In that case we have competition of labor. McQueed, the steamfitter objected to, had his labor to sell. The members of the National Protective Association had their labor to sell. They refused to work where McQueed's labor was hired, and this purpose and the resulting strike were declared legal and in accordance with fair competition. I take it that material is entitled to no more protection than labor; that before the law labor and material are both property, entitled to equal rights. In this present case carpenter trim which Bossert & Son have for sale is no more sacred than the labor and skill which McQueed had for sale in the above case. The Brotherhood of Carpenters say in this case:
"Forty thousand of our members are in mills making carpenter trim, which is in the market competing with Bossert's trim. In order to help these fellow members of ours keep their employment by marketing their product, as well as in procuring like labor for others in the mills, we refuse to work with or upon material not made by our men."
Where is the distinction to be drawn in principle between this case and the Cumming Case? One is the competition of labor, and the other is the competition of manufacture. If the actions in one case are legal, so must be those in the other.
It may be claimed that it is very difficult to distinguish between a purpose to advance the interests of the members of an organization and the purpose to directly injure another man's business; but the distinction exists, in spite of the difficulty, and has been repeatedly stated in such words as are found in Mills v. U. S. Printing Co., 99 App. Div. 605, at page 613, 91 N. Y. Supp. 185, at page 190:
"There is a manifest discrimination between a combination of workmen to secure the exclusive employment of its members by a refusal to work with none other, and a combination whose primary object is to procure the discharge of an outsider and his deprivation of all employment. The difference is between a combination for the welfare of self and that for the persecution of another."
That men may combine and refuse to work with others who are not members of their union finds support in Pickett v. Walsh, 192 Mass. 572, 78 N. E. 753, 6 L. R. A. (N. S.) 1067, 116 Am. St. Rep. 272, 7 Ann. Cas. 638, and Gray v. Building Trades Council, 91 Minn. 171, 97 N. W. 663, 63 L. R. A. 753, 103 Am. St. Rep. 477, 1 Ann.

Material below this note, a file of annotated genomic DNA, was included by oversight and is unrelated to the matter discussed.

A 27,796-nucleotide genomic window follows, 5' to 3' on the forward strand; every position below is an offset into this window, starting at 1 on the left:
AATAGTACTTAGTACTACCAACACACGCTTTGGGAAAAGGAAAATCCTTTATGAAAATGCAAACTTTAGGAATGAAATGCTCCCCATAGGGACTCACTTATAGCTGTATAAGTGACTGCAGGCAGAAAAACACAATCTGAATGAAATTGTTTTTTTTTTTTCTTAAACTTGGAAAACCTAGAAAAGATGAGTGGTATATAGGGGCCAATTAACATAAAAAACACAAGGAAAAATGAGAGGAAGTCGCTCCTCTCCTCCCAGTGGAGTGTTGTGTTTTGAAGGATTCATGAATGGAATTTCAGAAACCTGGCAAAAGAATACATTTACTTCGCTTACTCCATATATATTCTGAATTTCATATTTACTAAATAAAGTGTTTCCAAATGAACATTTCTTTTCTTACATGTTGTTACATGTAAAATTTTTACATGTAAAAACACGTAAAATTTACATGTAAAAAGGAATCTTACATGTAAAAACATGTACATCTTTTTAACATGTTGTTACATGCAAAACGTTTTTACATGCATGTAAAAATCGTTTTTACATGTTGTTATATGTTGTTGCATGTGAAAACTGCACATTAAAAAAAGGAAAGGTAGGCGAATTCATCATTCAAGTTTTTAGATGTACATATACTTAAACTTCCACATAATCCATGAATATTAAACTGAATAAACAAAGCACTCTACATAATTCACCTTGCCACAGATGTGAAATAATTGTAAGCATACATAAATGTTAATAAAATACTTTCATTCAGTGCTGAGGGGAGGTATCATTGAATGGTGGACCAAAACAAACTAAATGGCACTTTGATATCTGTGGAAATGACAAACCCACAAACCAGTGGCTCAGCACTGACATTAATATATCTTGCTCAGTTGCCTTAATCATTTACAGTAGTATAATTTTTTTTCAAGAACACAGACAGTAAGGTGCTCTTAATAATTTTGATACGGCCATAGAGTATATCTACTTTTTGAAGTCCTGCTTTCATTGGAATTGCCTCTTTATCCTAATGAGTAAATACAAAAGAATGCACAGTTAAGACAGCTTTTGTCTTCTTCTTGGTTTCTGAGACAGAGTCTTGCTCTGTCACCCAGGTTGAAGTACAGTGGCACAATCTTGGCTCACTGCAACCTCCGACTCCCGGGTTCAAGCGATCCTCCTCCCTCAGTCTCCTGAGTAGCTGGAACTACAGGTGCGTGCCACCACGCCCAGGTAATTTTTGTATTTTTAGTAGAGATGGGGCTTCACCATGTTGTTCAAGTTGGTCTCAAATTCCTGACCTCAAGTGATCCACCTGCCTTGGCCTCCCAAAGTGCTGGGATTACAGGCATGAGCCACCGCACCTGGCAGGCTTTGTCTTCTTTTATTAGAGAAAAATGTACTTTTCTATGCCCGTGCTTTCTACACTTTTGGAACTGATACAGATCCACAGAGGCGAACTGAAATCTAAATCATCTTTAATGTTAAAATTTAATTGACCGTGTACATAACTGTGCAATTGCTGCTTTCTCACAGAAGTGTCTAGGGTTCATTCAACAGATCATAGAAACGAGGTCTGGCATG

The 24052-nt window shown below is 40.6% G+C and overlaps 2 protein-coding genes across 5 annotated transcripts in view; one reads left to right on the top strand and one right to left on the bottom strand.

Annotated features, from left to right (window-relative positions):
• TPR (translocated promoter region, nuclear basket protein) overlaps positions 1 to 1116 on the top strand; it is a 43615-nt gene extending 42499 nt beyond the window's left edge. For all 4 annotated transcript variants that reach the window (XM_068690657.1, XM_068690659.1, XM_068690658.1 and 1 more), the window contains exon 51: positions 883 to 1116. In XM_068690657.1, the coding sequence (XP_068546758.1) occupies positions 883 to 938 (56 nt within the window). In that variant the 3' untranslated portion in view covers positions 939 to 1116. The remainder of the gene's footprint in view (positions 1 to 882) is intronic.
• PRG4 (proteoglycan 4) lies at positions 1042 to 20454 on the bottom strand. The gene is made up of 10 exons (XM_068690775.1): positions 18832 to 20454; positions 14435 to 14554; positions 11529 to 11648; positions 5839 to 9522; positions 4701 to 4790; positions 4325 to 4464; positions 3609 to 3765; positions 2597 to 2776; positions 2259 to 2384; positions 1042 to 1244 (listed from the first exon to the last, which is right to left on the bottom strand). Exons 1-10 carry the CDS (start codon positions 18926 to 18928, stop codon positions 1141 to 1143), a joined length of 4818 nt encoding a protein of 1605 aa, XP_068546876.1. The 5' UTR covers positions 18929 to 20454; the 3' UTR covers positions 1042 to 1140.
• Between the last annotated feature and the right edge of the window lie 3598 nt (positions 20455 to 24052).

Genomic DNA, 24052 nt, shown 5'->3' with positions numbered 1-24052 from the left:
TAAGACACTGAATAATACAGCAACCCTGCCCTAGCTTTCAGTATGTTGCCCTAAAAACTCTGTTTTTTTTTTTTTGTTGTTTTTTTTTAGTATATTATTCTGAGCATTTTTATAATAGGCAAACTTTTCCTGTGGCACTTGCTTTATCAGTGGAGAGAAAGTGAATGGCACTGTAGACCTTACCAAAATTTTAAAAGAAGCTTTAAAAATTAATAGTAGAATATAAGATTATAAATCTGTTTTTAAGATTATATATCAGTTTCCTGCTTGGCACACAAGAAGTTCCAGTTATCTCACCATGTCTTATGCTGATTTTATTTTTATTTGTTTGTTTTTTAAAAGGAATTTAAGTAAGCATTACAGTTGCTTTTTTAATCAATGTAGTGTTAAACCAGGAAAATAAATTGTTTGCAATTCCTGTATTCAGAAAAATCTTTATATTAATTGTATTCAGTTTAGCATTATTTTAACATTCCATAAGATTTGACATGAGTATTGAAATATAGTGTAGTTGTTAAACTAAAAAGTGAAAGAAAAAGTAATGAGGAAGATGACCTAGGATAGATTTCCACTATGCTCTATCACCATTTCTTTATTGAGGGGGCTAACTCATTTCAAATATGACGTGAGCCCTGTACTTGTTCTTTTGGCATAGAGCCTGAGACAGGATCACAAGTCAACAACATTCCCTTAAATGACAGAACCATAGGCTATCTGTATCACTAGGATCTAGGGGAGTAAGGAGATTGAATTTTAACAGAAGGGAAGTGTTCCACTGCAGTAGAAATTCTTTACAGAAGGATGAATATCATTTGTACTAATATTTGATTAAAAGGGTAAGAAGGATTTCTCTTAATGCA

Cas. 172. If it be legal to refuse to work with nonunion men, and strikes may be called to oust them, so likewise may men refuse to work with 'nonunion material. Labor is as much property as woodwork, and the law which will not protect the one in this particular cannot protect the other. It is only when the labor organization goes beyond this mere refusal to work upon nonunion material and by other acts seeks to injure a nonunion manufacturer that the law is transgressed. This rule has found expression in Toledo A. A. & M. M. Ry. v. Pennsylvania Co. et al. (C. C.) 54 Fed. 730, 19 L. R. A. 387, as follows:
"Ordinarily, when such a combination of persons does not use violence, actual or threatened, to accomplish their purpose, it is difficult to point out with clearness the illegal means or end which makes the combination an unlawful conspiracy; for it is generally lawful for the combiners to withdraw their intercourse and its benefits from any person, and to announce their intention of doing so, and it is equally lawful for the others, of their own motion, to do that which the combiners seek to compel them to do. Such combinations are said to be unlawful conspiracies, though the acts in themselves and considered singly are innocent, when the acts are done with malice ; i. e., with the intention to injure another without lawful excuse.”
Assuming, therefore, that the plaintiff's contention be correct, and that John Rice went to the carpenters at work on the Grand street building, members of his Brotherhood, and told them that the trim was nonunion work, that to continue to handle it would be against the rules of the union, for which they would be fined, and that thereupon the men quit work, yet this was not a violation of the injunction, as it was a peaceable strike for the purpose of advancing the interest of the Brotherhood and its members, and not for the purpose of interfering with the good will of the plaintiff's copartnership.
Motion to punish for contempt denied, with costs.
(152 App. Div. 451.)
DOWNS V. BROWN REALTY CO.
(Supreme Court, Appellate Division, Second Department. September 10, 1912.) LANDLORD AND TENANT ($ 169*)—INJURIES FROM NEGLIGENCE-QUESTION FOR JURY,
In an action against a landlord for injuries to a third person by falling on stairs at a place where they were difficult and the light was inadequate, held, that plaintiff's negligence in descending without finding and holding the railing was a question for the jury.
(Ed. Note.-For other cases, see Landlord and Tenant, Cent. Dig. 88 644-646, 663-667, 681-684; Dec. Dig. $ 169.*] Appeal from Kings County Court.
Action by Michael Downs against the Brown Realty Company. From a judgment of the County Court of Kings County, entered in the office of the clerk of said county on the 11th day of May, 1911, dismissing his complaint at the close of his case, plaintiff appeals. Reversed, and new trial granted. *For other cases see same topic & S NUMBER in Dec. & Am. Digs. 1907 to date, & Rep'r Indexes